20th Century Electric Cars
On September 6, 1901, when he was visiting the Temple of Music at the Pan-American Exhibition in Buffalo, New York, President William McKinley was shot and killed. The HBO/Cinemax television series The Knick, which is about a New York City hospital in 1900–1901, just included this image of the electric-powered ambulance that was used to transport him to the hospital.
Despite surviving the gunshot, McKinley’s wound became gangrene and he passed away eight days later. He had previously driven a Stanley Steamer for a demonstration ride, making him the first American president to do so before the journey to the hospital. Theodore Roosevelt, McKinley’s vice president and successor, is frequently given this honour because in 1902, when he rode in a Columbia electric, he became the first person to do so in public. The Ohioan’s role as the first president to use a motor vehicle should be cemented in history by his experience riding in native electric ambulance.
Electric Cars, History?
Although it had an 80-mile range and a top speed of 25 mph, by the time this 1923 Detroit Electric was constructed (yep, in Detroit), it was already too late for the early electric car industry in general and for this company in particular. Even though Baker and Milburn were more innovative, Detroit Electric, which started in 1907, fared well in the electric automobile market. Electric cars continued to have a market, especially in cities where their quiet operation and convenience of use appealed to many. This was true even when internal-combustion automobiles started to dominate the technical race. Since many of the drivers were women who preferred not to start their vehicles by hand, metropolitan retail areas installed charging stations to draw in these well-off patrons.
But the cost of the Ford Model T was significantly lower and kept declining. In 1908, the initial Model T cost $850. The majority of electric vehicles at the time cost at least twice as much. By 1923, the Model T cost less than $300, while most electric automobiles cost ten times as much.
A Detroit Electric upgrading battery pack (using Edison’s nickel-iron cells) cost $600 on its own in the mid-1910s. This wasn’t important to wealthy people like Clara Ford, Henry Ford’s wife, who disliked her husband’s product because it was noisy and unclean and instead drove a series of Detroit Electrics from 1908 to 1914.
Ironically, the main threat to battery-powered vehicles and the one that overcame Clara’s reservations was an electric motor. The hand-crank issue for gas cars was solved when the electric starter was introduced (developed by Charles Kettering at Dayton Engineering, originally for the 1912 Cadillac). Fuel availability and rising gas prices during World War I gave electrics a slight boost, but by the mid-1920s, Detroit Electric’s “new” cars were frequently built on bodies that had been produced years before and went unpurchased. But between 1907 and 1939, it produced more than 35,000 automobiles.
Deliveries and Taxis
A Serious Attempt
Isn’t it a Renault Dauphine, you’re probably asking. Yes, it certainly is. No, it isn’t at all, though. Actually, it is a Henney Kilowatt. Because people believed electric automobiles should function, interest in them never completely faded. When Packard was nearing the end of his life, Henney, a custom coachworks that frequently supplied hearses, ambulances, and limousines for Packard, was looking for more varied business. Henney bought Eureka Williams in 1953 and later joined National Union Electric Co., a conglomerate that also owned Exide batteries and Emerson radios. What would be more logical than to try producing electric cars if a battery company and a coachworks were both located under one roof?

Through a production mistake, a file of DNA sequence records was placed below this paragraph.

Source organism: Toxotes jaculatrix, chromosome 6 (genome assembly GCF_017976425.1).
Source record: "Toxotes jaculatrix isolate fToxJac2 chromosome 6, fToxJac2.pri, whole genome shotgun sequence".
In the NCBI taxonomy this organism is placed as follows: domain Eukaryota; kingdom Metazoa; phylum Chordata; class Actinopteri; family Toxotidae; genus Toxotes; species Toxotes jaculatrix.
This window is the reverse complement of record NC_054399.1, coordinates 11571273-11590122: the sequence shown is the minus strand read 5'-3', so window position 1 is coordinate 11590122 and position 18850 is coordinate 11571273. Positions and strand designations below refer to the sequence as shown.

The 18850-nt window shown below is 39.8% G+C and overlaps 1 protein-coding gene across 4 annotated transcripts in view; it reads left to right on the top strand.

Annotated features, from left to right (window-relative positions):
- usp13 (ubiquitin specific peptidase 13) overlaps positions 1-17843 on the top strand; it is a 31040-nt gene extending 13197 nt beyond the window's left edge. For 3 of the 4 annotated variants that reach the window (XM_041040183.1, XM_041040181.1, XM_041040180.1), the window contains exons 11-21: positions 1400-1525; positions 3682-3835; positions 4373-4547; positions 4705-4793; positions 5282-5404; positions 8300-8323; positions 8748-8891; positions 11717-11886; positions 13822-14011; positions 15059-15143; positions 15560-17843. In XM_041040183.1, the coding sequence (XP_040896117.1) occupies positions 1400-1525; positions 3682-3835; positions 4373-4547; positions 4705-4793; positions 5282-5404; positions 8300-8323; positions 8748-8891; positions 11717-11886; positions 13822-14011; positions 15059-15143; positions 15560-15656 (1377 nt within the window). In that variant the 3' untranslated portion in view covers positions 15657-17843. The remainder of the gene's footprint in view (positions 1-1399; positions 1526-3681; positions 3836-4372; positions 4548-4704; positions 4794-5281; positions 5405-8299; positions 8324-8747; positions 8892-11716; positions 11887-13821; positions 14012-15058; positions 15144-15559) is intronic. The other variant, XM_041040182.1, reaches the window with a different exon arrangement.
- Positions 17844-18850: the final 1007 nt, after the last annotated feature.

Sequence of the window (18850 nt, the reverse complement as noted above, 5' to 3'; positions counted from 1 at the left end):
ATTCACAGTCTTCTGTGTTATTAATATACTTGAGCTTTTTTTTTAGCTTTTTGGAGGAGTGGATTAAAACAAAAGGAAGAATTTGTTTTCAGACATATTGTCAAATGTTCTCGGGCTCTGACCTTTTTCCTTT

Henney’s initial Kilowatt for 1959 had a 36-volt system and could travel 40 miles at speeds of up to 40 mph thanks to the assistance of scientists and engineers from Caltech who helped build a speed controller and motor system. For 1960, this was updated to 72 volts, increasing the speed and range to more feasible 60 mph and 60 miles, respectively. These weren’t converted French automobiles; rather, they were based on almost similar U.S.-built chassis, and Henney constructed the bodies using tools and components he obtained from Renault. The speed controller was quite sophisticated for its day, using diodes and relays.
Henney lacked a successful dealer, sales, and distribution network. Although it produced roughly 100 chassis, only 47 finished vehicles were sold. Although a Dauphine was advertised at $1645, the promoted price of $3600 was apparently an unprofitable aim. Most sales were made to fleets of utility companies. Currently, a few are preserved in collections.
This 1966 Electrovair II was one of the electric vehicle experiments that General Motors continued to conduct. The 1964 Electrovair, which was likewise based on a Corvair, was redone in 1966 after being discovered to be lacking.
It received 532 volts from exotic silver-zinc batteries, which it used to power a 115-hp AC induction drive motor. This was a major deal, as the combination was said to perform similarly to the flat-six engine in the Corvair in various configurations.
The battery pack was installed in the nose, redistributing the car’s weight, which was 800 pounds higher than that of a regular Corvair. The range was 40 to 80 miles, and the top speed was 80 mph. However, the fact that the batteries could only withstand 100 recharge cycles—and that the pack itself cost $160,000—was the real deal-breaker from a marketing perspective. That price is what it was in 1966; it is not an estimate of what it would cost now. There is therefore just one, and GM still owns it.
Ralph Nader argued that electric automobiles were practical and that General Electric could build a vehicle that could travel 200 miles on a single charge and reach speeds of up to 80 mph in 1965 during testimony before a U.S. Senate committee. He claimed that GE was conspiring to keep this technology secret with the car and oil companies.